BANGKOK — Decades of legal battles and standoffs, residents of a historic community at one of Bangkok’s two remaining premodern forts have raised the white flag, City Hall said Monday.
Authorities will move in to bulldoze the remaining eight homes in the Pom Mahakan area on land the city says will be turned into a park, planning department chief Sakchai Boonma said. The government said the community – which has existed there for centuries – illegally occupied public land.
“The discussion is over. They are now preparing to leave,” Sakchai said. “They have already packed. There are just eight homes left.”
Although media reports say City Hall could demolish the last homes by Wednesday, the official gave no deadline.
Mahakan Fort residents and their supporters gathered Sunday to bid the community farewell. In a statement released to the media, the community leaders said they did their best to impede the eviction.
“In the end, we have to face the reality that, in the future, the Mahakan Fort community might become just a name and a tale that people tell each other,” part of it said. “Soon, it will be erased from the history of this metropolis.”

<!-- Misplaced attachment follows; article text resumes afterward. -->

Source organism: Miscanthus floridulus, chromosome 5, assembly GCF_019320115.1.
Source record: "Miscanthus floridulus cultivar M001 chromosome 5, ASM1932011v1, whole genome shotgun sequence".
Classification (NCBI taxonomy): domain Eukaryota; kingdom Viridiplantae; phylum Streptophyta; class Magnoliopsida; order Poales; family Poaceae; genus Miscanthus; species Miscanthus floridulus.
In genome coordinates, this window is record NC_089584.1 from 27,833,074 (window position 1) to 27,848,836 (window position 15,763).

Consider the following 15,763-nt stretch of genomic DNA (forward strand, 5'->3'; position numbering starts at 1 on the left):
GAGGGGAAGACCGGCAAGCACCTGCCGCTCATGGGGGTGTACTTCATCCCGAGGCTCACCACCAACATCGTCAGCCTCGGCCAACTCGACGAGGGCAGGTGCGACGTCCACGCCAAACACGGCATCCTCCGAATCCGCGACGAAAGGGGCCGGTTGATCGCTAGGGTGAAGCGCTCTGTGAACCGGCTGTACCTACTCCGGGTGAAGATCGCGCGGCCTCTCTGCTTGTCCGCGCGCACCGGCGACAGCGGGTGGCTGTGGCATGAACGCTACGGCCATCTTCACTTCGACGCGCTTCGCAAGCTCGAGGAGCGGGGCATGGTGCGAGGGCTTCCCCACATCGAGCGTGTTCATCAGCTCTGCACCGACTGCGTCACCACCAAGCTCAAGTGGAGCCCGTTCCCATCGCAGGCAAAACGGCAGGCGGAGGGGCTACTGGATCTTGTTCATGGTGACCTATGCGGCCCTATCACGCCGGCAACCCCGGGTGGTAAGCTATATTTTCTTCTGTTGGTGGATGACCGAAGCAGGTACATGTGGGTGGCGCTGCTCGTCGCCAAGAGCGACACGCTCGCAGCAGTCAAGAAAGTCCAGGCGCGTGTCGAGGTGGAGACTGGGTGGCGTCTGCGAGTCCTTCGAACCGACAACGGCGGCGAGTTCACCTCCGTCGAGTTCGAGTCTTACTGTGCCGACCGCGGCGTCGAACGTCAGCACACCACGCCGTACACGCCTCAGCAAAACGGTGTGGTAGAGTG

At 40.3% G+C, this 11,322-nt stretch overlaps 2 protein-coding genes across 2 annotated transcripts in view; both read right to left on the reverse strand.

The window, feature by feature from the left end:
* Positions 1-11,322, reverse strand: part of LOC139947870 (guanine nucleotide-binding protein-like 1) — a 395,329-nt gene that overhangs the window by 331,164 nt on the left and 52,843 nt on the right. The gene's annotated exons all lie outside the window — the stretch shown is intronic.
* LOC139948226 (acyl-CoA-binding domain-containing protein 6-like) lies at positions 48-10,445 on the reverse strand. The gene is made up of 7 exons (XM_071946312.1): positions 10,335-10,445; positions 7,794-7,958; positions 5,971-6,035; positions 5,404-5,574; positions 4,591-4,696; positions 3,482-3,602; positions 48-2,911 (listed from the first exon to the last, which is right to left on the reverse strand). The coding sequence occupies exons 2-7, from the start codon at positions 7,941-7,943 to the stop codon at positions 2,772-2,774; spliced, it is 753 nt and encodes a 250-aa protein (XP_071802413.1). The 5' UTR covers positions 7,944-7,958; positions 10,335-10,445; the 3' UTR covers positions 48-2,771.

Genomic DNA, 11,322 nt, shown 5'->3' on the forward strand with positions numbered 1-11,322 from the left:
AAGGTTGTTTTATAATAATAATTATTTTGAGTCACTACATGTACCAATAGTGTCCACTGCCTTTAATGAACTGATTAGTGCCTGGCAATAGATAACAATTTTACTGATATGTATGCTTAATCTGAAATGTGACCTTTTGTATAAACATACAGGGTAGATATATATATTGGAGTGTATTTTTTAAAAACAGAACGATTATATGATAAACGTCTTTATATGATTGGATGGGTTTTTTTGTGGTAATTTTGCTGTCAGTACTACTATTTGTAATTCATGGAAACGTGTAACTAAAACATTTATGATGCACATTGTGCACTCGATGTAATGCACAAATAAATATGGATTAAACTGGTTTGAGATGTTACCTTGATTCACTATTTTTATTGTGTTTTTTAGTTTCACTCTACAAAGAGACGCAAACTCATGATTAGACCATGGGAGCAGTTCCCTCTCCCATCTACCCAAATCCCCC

City workers first moved in to begin dismantling the homes of residents who had agreed to depart in September 2016.
People have been living in the neighborhood around the octagonal fort since the reign of King Rama III, straddling along a busy canal just outside Bangkok’s eastern perimeter at the time.
In 1991, the Bangkok government ordered the residents to leave and make way for a public park project. The community fought the eviction with lawsuits – which they lost in 2016. Officials have since begun demolishing the homes, to the protest of some conservationists and historians.
Sakchai, the chief city planner, dismissed worries that other historic neighborhoods could meet the same fate as Pom Mahakan or communities cleared last year for a junta river redevelopment project.
“We won’t evict other old communities,” he said.